TIES 2008: Today's Evens, Tomorrow's Odds

Keith Rysoski, Superintendent of Stillwater Area Public schools talked in his session about "Thinking out of the Box". Teachers need to facilitate the learning, but we put them into a box that makes it difficult. If we want them to think outside of the box, we need to get them out of the box. He used a video of an amoeba to illustrate that students are constantly learning and changing. We should be asking kids questions like: Why is it moving, why does it change, what if we shown a light on it or dropped saltwater on it? Instead, we ask them to draw and label the parts, then assess them and are satisfied. He asks buisiness leaders what skills students will need to have to be successful in 2021, the year this year's Kindergarteners will graduate? What is technology- He brought out a microscope to illustrate that technology appears in many different ways. Just look at the phones kids have today ! He said that if you want to start a one to one program, just to have a one to

Pink shifts to the right

Hey everyone Claude Sigmund here. Long time reader, first time poster for Mikes Blog.... I really love Pink. His book is sort of window into the world and what we need to do to teach towards it. Remember the video " Shift Happens " Pink takes that video and talks about the concepts contained within that video. The economic, social and human consequeses that we face on a daily basis. He helps us understand that creativity is not just art. That decisionmaking and problemsolving is a kind of creativity. Science is creative... but not how it is presented or often taught. How do we change the standard way of thought. How do we teach for our future... not for the present? A book worth reading and a conversation worth having. Cheers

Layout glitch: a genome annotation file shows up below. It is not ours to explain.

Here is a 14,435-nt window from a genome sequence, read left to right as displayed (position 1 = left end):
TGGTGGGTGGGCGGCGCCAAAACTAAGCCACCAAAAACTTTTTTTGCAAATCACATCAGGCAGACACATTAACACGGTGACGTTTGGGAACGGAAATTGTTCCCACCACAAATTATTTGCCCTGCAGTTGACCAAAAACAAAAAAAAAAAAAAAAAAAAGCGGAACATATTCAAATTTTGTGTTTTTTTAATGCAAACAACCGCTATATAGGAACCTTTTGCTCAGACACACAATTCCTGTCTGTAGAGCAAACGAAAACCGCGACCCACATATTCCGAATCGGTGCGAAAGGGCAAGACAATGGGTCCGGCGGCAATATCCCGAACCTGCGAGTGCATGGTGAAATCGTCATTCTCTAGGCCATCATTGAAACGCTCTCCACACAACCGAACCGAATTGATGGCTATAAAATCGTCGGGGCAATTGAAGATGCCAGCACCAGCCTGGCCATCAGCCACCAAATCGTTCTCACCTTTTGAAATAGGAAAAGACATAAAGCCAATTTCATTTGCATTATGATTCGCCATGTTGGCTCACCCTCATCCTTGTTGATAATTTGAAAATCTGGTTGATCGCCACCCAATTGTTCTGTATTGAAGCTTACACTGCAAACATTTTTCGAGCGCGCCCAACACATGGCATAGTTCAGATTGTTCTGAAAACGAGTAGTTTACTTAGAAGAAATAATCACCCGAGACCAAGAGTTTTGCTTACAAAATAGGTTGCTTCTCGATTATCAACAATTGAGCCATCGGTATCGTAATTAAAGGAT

TIES 2008: Teaching with Tablets

The first breakout session I attended was on Teaching with Tablet PC's , by Tami Brass from the St. Paul Academy and Summit School . The Toshiba M700 is what they use for staff and students. The school has been using tablets w/teachers for 4 years. They use carts for grade 6, piloting for students at grade 7, and at grade 8 and up have traditional PC's. She used "One Note" to ink on the screen. It is part of the Office 2007 suite, or for roughly $15 per machine individually. The reasons for tablets: A Whiteboard in your briefcase Inking Office and printable documents Reduce printing and paper use. Take advantage of specialized applications and features. She demonstrated presentations, music, flash cards with " Ink Flashcards ", Scratch , Sketch-Up , Art Rage for science projects, Snip for screen capture, and Inspiration. With all staff and students on tablets, they have been able to go paperless, and by using One Note, they stay organized and don'

Daniel Pink Keynote at TIES 2008